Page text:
async/await in Angular Http: improve the developer experience using async/await

Async/Await is a technique to write asynchronous code avoiding callbacks. When you make a Http request in javascript, you decide what to do with the result in a callback. If you’re an expert developer, it’s easy to manage asynchronous code, but for novices it can be easier to reason synchronously. The last version of JavaScript introduced this concept of async/await, where you can say: “ok, stop and wait for a response to come back from the server, then continue to execute the code”. Typescript supports async/await so let’s see how we can take advantage of this in Angular and why.

If you want to go straight to the code, then grab this gist:
 An Angular 4 Http Async/Await wrapper with preferences pre-loading and JWT token support
 If you want to understand how it works, here we go…

Summary

  1. Two reasons to use async/await
  2. HttpService V1: a simple wrapper
  3. HttpService V2: getting the JSON directly
  4. HttpService V3: the complete version with preferences pre-loading and JWT token support

Two reasons to use async/await

Fact: using async/await make you write better code

Using this technique will let you write a lot less code and writing less lines of code is enough to be more robust against bugs (the less you write, the less you can introduce bugs :-) ). After you master this technique, it becomes easier to reason about the code flow: everything seems to be synchronous again!

At my company we were able to reduce the number of code related to Http requests by 40%. Now everything is more readable and more maintainable.

Fact: using subscribe is too verbose

By using async await you can reduce the number of lines of code significantly.

Let’s make an example.

This is what you’re used to:

this.backendService.getData().subscribe((res)=>{ 
if(res and res.json()){
let result = res.json();
}
})

Compare this code with the following:

let result = await this.backendService.getData()

No callbacks and as you can see it’s a lot less lines of code to accomplish the same result. But how does it works?

By using the await keyword, the call will wait until the server responds. After the response, the lines of code following the let result = await this.backendService.getData() line get executed.


HttpService V1: a simple wrapper

The first version of the async/await service is a simple wrapper around the built-in Angular Http service.

First add this line to the main.ts file:

import 'rxjs/add/operator/toPromise';

Then create a service ng g s http-service and paste this code:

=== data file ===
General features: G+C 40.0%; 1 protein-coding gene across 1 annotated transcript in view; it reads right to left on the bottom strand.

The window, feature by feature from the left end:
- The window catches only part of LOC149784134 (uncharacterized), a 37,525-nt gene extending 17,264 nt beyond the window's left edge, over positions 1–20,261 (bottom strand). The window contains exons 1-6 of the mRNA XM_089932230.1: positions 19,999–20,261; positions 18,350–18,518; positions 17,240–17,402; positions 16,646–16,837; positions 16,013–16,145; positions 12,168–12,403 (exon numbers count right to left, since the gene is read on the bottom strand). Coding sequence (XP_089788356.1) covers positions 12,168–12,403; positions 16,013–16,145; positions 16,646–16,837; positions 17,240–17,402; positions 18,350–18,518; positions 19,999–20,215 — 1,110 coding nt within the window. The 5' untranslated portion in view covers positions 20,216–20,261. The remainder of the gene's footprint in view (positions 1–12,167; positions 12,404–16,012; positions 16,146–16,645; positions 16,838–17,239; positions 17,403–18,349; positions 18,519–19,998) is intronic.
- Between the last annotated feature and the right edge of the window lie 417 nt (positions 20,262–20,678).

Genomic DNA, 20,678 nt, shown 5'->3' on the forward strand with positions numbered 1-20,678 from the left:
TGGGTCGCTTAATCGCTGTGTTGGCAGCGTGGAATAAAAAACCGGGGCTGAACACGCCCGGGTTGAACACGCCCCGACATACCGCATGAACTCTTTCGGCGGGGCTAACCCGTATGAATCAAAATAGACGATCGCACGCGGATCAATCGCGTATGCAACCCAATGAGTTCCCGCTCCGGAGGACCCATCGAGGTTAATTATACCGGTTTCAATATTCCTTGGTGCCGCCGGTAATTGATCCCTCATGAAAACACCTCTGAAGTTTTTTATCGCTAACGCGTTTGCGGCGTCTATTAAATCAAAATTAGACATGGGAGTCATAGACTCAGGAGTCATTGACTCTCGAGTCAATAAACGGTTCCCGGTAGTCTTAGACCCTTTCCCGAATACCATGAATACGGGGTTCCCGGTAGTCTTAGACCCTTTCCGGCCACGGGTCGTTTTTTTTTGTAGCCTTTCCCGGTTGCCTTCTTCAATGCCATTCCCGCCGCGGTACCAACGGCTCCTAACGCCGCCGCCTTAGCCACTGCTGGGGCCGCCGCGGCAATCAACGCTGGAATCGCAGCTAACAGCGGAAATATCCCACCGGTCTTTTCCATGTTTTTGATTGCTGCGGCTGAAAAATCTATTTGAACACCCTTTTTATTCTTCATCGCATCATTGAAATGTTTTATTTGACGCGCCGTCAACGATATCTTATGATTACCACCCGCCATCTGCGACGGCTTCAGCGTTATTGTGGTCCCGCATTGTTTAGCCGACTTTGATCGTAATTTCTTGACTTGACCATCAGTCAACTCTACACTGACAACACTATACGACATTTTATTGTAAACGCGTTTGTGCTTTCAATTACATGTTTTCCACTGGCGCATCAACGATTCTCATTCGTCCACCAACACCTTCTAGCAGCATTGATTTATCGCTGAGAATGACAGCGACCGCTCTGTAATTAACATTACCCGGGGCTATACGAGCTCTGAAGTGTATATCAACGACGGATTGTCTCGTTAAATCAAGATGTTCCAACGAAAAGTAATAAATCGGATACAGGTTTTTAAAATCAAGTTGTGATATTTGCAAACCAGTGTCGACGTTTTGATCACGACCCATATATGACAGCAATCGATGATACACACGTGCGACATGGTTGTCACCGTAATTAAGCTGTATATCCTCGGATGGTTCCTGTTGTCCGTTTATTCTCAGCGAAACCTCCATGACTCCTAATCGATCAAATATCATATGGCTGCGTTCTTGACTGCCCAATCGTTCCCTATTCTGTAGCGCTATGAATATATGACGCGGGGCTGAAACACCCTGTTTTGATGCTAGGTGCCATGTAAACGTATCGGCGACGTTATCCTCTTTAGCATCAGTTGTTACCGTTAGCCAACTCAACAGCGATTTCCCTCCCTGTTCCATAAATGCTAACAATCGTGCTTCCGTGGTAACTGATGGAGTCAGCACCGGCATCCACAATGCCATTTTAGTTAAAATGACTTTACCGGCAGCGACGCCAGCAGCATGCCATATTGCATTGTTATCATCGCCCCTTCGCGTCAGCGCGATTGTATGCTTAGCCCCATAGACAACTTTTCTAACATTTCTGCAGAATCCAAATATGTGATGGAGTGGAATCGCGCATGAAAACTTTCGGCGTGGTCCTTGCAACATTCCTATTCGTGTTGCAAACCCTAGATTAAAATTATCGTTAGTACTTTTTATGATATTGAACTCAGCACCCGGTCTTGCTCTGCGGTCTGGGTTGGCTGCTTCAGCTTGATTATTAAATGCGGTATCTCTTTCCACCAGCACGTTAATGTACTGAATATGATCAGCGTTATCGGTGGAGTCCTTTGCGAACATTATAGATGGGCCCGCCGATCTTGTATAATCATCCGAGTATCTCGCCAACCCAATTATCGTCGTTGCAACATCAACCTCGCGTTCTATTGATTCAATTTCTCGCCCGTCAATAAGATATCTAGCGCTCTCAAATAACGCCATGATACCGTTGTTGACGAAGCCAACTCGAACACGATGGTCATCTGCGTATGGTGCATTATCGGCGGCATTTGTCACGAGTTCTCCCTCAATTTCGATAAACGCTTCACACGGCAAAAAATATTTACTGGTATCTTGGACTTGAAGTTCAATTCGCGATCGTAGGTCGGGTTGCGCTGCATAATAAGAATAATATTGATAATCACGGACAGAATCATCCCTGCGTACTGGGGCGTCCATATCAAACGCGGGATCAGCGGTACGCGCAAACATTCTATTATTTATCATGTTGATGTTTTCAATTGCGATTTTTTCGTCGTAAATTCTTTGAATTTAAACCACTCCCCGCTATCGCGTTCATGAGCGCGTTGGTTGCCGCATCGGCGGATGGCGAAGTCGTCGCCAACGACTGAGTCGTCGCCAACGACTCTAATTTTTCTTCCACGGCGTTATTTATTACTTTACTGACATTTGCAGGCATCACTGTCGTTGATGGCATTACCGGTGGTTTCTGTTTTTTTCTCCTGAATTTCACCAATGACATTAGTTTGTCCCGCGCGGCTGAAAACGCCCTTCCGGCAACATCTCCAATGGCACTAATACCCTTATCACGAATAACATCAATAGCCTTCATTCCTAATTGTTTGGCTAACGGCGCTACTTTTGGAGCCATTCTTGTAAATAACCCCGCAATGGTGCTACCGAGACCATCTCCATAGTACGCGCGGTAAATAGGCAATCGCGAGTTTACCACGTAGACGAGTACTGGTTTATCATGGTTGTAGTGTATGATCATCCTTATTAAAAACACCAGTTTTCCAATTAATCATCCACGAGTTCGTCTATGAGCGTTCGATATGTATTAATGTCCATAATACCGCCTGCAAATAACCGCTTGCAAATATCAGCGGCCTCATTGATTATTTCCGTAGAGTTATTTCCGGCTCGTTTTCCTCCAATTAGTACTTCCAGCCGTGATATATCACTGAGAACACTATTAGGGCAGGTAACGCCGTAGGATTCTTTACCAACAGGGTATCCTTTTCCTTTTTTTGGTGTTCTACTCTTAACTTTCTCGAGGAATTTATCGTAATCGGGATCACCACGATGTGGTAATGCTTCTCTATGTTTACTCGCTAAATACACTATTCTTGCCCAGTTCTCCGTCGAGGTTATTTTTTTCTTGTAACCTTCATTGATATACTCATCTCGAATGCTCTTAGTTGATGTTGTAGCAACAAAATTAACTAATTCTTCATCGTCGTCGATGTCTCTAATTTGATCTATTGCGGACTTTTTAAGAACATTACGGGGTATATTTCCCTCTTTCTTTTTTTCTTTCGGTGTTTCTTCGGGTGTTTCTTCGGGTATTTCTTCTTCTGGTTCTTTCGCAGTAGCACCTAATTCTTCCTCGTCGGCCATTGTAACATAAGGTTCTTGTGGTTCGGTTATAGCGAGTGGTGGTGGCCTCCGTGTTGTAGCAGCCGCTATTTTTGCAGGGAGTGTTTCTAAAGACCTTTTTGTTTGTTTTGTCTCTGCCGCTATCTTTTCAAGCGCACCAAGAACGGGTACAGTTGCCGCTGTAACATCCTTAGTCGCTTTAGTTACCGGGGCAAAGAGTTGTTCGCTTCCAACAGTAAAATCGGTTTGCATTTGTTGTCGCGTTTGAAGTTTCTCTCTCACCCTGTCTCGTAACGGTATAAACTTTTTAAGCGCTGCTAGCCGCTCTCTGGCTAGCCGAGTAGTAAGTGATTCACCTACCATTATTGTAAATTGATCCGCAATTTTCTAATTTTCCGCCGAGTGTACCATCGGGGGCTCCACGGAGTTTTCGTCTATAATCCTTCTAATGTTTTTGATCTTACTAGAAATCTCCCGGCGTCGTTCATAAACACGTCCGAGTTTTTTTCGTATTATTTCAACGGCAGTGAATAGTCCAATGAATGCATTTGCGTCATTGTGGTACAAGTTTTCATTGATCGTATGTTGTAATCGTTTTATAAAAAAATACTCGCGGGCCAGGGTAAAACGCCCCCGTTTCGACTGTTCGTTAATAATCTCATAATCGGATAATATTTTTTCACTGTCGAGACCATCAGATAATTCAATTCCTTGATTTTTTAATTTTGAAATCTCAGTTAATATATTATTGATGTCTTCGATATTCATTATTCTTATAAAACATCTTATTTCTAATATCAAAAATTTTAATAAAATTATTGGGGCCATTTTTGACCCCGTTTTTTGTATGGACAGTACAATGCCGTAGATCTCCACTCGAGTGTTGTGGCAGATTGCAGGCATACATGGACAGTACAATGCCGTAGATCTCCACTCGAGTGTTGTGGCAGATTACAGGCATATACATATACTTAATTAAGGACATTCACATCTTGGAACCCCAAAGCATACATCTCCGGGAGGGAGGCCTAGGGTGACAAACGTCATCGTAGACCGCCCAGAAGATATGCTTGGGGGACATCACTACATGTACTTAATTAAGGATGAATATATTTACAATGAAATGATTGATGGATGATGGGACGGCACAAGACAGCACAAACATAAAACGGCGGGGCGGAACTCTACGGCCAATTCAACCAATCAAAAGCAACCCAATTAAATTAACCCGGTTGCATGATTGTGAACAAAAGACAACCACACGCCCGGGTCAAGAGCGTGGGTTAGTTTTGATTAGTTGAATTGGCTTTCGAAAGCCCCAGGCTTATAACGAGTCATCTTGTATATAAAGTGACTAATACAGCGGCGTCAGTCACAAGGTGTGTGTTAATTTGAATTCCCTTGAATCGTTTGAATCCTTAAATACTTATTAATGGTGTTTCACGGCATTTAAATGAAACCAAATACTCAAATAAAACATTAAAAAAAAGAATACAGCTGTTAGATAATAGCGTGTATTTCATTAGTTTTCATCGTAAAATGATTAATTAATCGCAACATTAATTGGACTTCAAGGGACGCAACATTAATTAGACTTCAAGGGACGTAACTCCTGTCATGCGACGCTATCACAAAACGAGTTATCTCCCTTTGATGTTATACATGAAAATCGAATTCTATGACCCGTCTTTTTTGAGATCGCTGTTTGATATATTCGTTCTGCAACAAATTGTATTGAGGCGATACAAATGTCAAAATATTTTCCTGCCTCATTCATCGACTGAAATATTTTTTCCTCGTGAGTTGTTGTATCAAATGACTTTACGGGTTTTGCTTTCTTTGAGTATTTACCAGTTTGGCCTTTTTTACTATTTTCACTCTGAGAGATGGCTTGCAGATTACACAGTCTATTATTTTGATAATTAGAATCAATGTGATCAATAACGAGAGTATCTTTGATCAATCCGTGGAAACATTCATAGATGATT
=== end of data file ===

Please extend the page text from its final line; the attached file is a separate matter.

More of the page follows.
import {Injectable} from "@angular/core";
import {Http} from "@angular/http";
  @Injectable()
export class HttpService {
constructor(private http: Http) {
}

get(url:string) {
return this.http.get(url).toPromise()
}

// same for post, put, delete, head
}

So let’s explain the code:

  • We needed to transform the observer from the Angular Http get into a promise
  • Luckily RxObservers have a toPromise operator
  • to use the operator, we need to import it somewhere. We imported it in the main.ts file
  • We created a service and wrapped the Angular Http service
  • We created a get method that actually transforms the Observer into a Promise

We can use this service as shown below:

// my class
constructor(private asyncHttp:HttpService){}

async retrieveData(){
let result = await this.asyncHttp.get('http://ww.example.com/backendData')
console.log(result)
}

HttpService V2: getting the JSON directly

Almost always we need to work with the json version of the result. In Angular we use the response.json()method. We can modify the wrapper above to always return the json:

import {Injectable} from "@angular/core";
import {Http} from "@angular/http";
  @Injectable()
export class HttpService {
constructor(private http: Http) {
}

get(url:string) {
return new Promise((resolve, reject) => {
this.http.get(url).toPromise().then((res) => {
try {
if (res.json()) {
resolve(res.json())
}
} catch(e) {
reject(e)
}
}).catch((e) => {
reject(e)
})
})
}

// same for post, put, delete, head
}

The beautiful thing about async/await is that you can look for errors using a simple try/catch block, as you usually do for synchronous code

// my class
constructor(private asyncHttp:HttpService){}

async retrieveData(){
try {
let result = await this.asyncHttp.get('http://ww.example.com/backendData')
console.log(result) // result is now the json ;-)
} catch(e){
console.log(e); // here you get any error if the request was not successful
}
}

This should be enough to work seamlessly with async/await

HttpService V3: the complete version with preferences pre-loading and JWT token support

This gist is a more complete version with the following features:

  • load a preferences.json file before each other request
  • send a TOKEN to the server with each request

Question? You can contact the author at info@salvatoreromeo.com

Enjoy writing better code!

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Originally published at www.codeholiday.com.

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